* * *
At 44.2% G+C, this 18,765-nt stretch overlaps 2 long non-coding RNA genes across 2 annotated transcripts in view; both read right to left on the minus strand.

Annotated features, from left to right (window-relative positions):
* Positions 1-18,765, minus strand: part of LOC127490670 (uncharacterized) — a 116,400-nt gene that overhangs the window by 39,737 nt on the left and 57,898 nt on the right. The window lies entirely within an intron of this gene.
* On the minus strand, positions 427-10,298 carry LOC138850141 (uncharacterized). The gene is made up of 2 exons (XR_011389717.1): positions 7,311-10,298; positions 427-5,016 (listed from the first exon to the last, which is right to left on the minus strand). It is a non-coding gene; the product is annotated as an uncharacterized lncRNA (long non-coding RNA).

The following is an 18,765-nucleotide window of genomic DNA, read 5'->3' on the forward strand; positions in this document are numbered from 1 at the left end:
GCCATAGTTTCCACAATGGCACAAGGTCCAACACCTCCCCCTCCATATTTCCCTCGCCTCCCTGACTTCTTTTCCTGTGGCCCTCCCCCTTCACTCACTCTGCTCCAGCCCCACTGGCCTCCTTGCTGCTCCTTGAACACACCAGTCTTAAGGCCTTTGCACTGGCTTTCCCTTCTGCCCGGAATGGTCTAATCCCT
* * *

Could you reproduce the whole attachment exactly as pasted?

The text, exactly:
At 44.2% G+C, this 18,765-nt stretch overlaps 2 long non-coding RNA genes across 2 annotated transcripts in view; both read right to left on the minus strand.

Annotated features, from left to right (window-relative positions):
* Positions 1-18,765, minus strand: part of LOC127490670 (uncharacterized) — a 116,400-nt gene that overhangs the window by 39,737 nt on the left and 57,898 nt on the right. The window lies entirely within an intron of this gene.
* On the minus strand, positions 427-10,298 carry LOC138850141 (uncharacterized). The gene is made up of 2 exons (XR_011389717.1): positions 7,311-10,298; positions 427-5,016 (listed from the first exon to the last, which is right to left on the minus strand). It is a non-coding gene; the product is annotated as an uncharacterized lncRNA (long non-coding RNA).

The following is an 18,765-nucleotide window of genomic DNA, read 5'->3' on the forward strand; positions in this document are numbered from 1 at the left end:
GCCATAGTTTCCACAATGGCACAAGGTCCAACACCTCCCCCTCCATATTTCCCTCGCCTCCCTGACTTCTTTTCCTGTGGCCCTCCCCCTTCACTCACTCTGCTCCAGCCCCACTGGCCTCCTTGCTGCTCCTTGAACACACCAGTCTTAAGGCCTTTGCACTGGCTTTCCCTTCTGCCCGGAATGGTCTAATCCCT